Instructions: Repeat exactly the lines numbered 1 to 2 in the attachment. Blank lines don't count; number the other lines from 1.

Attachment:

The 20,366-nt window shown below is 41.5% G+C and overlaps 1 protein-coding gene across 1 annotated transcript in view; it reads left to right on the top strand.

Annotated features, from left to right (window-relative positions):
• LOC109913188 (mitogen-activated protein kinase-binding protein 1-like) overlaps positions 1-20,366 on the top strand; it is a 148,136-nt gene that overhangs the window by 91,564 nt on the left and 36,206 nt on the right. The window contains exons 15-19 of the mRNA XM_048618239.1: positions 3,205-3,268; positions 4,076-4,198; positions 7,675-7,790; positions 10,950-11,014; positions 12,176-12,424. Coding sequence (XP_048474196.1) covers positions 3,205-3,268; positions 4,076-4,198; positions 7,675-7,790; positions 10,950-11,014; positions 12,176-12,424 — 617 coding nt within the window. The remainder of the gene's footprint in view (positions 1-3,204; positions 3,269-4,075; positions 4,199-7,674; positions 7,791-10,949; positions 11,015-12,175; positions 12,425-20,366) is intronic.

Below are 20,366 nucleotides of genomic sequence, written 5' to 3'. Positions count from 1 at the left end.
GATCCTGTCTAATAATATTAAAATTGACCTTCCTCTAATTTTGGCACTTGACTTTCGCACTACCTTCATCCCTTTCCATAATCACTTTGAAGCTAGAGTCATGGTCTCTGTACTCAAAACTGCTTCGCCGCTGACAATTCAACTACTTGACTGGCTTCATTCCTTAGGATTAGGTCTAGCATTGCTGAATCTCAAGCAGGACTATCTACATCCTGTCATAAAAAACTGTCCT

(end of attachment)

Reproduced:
The 20,366-nt window shown below is 41.5% G+C and overlaps 1 protein-coding gene across 1 annotated transcript in view; it reads left to right on the top strand.

Annotated features, from left to right (window-relative positions):